Burning Books and Leveling Libraries: Extremist Violence and Cultural Destruction

Front Cover
Greenwood Publishing Group, 2006 - Language Arts & Disciplines - 233 pages
4 Reviews

Whether the product of passion or of a cool-headed decision to use ideas to rationalize excess, the decimation of the world's libraries occurred throughout the 20th century, and there is no end in sight. Cultural destruction is, therefore, of increasing concern.

In her previous book Libricide, Rebecca Knuth focused on book destruction by authoritarian regimes: Nazis, Serbs in Bosnia, Iraqis in Kuwait, Maoists during the Cultural Revolution in China, and the Chinese Communists in Tibet. But authoritarian governments are not the only perpetrators. Extremists of all stripes--through terrorism, war, ethnic cleansing, genocide, and other forms of mass violence--are also responsible for widespread cultural destruction, as she demonstrates in this new book.

Burning Books and Leveling Libraries is structured in three parts. Part I is devoted to struggles by extremists over voice and power at the local level, where destruction of books and libraries is employed as a tactic of political or ethnic protest. Part II discusses the aftermath of power struggles in Germany, Afghanistan, and Cambodia, where the winners were utopians who purged libraries in efforts to purify their societies and maintain power. Part III examines the fate of libraries when there is war and a resulting power vacuum.

The book concludes with a discussion of the events in Iraq in 2003, and the responsibility of American war strategists for the widespread pillaging that ensued after the toppling of Saddam Hussein. This case poignantly demonstrates the ease with which an oppressed people, given the collapse of civil restraints, may claim freedom as license for anarchy, construing it as the right to prevail, while ignoring its implicit mandate of social responsibility. Using military might to enforce ideals (in this case democracy and freedom) is futile, Knuth argues, if insufficient consideration is given to humanitarian, security, and cultural concerns.

 

What people are saying - Write a review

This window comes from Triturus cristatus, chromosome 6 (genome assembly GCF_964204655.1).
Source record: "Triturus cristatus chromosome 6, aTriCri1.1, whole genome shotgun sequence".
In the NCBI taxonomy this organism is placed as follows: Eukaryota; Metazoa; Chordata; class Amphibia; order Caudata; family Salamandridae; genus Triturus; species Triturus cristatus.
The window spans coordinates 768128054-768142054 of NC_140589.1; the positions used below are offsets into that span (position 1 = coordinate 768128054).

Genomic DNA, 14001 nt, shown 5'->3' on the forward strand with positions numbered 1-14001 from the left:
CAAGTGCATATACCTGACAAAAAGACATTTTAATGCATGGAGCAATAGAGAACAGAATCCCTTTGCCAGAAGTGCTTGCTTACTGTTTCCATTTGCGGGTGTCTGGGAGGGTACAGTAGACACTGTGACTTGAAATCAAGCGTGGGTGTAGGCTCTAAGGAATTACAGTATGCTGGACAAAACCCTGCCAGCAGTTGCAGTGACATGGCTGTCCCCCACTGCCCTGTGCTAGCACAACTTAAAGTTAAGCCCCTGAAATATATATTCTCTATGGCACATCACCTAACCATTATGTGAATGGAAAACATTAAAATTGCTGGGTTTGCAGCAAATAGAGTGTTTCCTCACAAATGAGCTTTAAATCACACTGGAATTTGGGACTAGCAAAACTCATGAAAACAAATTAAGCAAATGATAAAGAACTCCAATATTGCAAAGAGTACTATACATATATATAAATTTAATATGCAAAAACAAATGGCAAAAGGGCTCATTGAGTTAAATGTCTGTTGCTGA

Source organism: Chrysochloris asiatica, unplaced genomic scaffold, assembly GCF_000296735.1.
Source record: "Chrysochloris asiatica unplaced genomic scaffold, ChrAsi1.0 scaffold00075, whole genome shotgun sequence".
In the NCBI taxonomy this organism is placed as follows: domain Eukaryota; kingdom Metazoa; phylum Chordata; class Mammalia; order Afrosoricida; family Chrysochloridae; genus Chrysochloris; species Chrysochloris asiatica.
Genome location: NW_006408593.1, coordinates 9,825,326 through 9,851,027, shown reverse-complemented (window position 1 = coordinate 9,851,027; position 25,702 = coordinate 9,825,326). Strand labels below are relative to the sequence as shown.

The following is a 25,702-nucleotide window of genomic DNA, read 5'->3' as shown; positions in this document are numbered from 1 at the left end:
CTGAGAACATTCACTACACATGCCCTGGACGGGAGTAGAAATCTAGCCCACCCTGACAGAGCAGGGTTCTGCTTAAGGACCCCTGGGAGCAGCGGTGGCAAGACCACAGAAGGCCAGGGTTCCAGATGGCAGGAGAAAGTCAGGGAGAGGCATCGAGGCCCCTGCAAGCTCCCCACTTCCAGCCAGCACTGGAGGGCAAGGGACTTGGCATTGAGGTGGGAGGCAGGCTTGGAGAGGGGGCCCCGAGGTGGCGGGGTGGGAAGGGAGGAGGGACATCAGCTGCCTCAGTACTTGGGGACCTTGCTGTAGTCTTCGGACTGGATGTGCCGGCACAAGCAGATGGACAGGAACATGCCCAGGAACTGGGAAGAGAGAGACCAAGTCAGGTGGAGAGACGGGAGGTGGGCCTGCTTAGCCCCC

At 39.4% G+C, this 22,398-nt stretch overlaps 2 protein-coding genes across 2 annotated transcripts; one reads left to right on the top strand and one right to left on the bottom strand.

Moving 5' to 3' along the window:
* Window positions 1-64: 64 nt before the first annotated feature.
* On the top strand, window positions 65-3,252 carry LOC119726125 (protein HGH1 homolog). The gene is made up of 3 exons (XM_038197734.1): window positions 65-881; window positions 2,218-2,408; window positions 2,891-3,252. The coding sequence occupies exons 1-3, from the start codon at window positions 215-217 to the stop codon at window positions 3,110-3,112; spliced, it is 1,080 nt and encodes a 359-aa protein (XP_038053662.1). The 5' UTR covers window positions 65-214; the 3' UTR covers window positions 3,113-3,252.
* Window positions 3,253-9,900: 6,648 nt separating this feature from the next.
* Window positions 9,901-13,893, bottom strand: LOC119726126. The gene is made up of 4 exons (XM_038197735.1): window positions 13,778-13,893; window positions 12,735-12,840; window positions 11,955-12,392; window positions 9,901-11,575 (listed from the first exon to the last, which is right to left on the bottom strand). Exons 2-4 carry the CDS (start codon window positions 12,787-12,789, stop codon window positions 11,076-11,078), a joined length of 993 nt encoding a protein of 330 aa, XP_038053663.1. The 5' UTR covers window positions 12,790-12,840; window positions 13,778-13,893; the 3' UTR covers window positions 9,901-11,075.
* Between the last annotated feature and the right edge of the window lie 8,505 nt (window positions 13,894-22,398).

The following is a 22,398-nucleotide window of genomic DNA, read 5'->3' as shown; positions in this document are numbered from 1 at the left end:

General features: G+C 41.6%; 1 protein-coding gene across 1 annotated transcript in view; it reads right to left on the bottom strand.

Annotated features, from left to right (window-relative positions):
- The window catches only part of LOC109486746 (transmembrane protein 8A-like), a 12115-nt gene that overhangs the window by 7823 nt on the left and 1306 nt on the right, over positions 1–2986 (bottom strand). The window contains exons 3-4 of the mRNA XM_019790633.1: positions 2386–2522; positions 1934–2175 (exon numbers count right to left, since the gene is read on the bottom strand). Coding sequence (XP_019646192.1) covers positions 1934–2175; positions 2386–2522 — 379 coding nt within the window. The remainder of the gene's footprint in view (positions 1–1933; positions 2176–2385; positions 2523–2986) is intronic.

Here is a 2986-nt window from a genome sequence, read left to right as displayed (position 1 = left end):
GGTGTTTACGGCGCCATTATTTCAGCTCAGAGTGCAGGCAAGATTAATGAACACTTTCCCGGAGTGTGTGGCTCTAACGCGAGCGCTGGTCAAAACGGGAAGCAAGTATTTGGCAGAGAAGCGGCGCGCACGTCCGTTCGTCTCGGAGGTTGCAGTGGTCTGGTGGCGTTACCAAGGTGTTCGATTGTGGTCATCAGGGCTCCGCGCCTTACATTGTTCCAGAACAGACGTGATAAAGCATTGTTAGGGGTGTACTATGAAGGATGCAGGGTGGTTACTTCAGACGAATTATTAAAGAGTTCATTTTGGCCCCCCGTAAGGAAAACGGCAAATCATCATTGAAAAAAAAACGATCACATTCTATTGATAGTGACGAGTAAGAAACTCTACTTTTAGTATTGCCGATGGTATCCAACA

LibraryThing Review

User Review  - dono421846 - LibraryThing

The first chapters were, for me the strongest. After a compelling and insightful theoretical overview of the motivations that compel the destruction of libraries, the author moves to a series of ... Read full review

LibraryThing Review

User Review  - Hagelstein - LibraryThing

A thorough history of the causes, methods, and results of cultural destruction - specifically library destruction. Wartime Germany, Cambodia, Afghanistan and Iraq, as well as other instances of destruction are covered. Read full review

Contents

Chapter 1 Understanding Modern Biblioclasm
1
Chapter 2 Tracing the Path of Extremism from Robespierre to Milosevic
17
Part I Grappling for Voice and Power
41
Chapter 3 Political Protestors and Amsterdams South African Institute 1984
43
Chapter 4 Ethnic Biblioclasm 19802005
71
Part II Absolute Power and the Drive to Purify Society
99
Chapter 5 National Socialism and the Destruction of Berlins Institute for Sexual Science 1933
101
Chapter 6 Secular Fanaticism and the AutoGenocide of Cambodia 19751979
121
Chapter 7 Fundamentalism and the Destruction of Afghanistans Cultural Heritage 19942001
141
Part III War Power Vacuum and Anarchy
159
Chapter 8 Dueling Ideologies and Total War 19391945
161
Chapter 9 Anarchy and Acquisitive Vandalism 19672003
179
Chapter 10 Errors of Omission and Cultural Destruction in Iraq 2003
201
Index
223
Copyright

Common terms and phrases

About the author (2006)

REBECCA KNUTH is Chair of the Library and Information Science Program at the University of Hawaii, where she is also Associate Professor.

Bibliographic information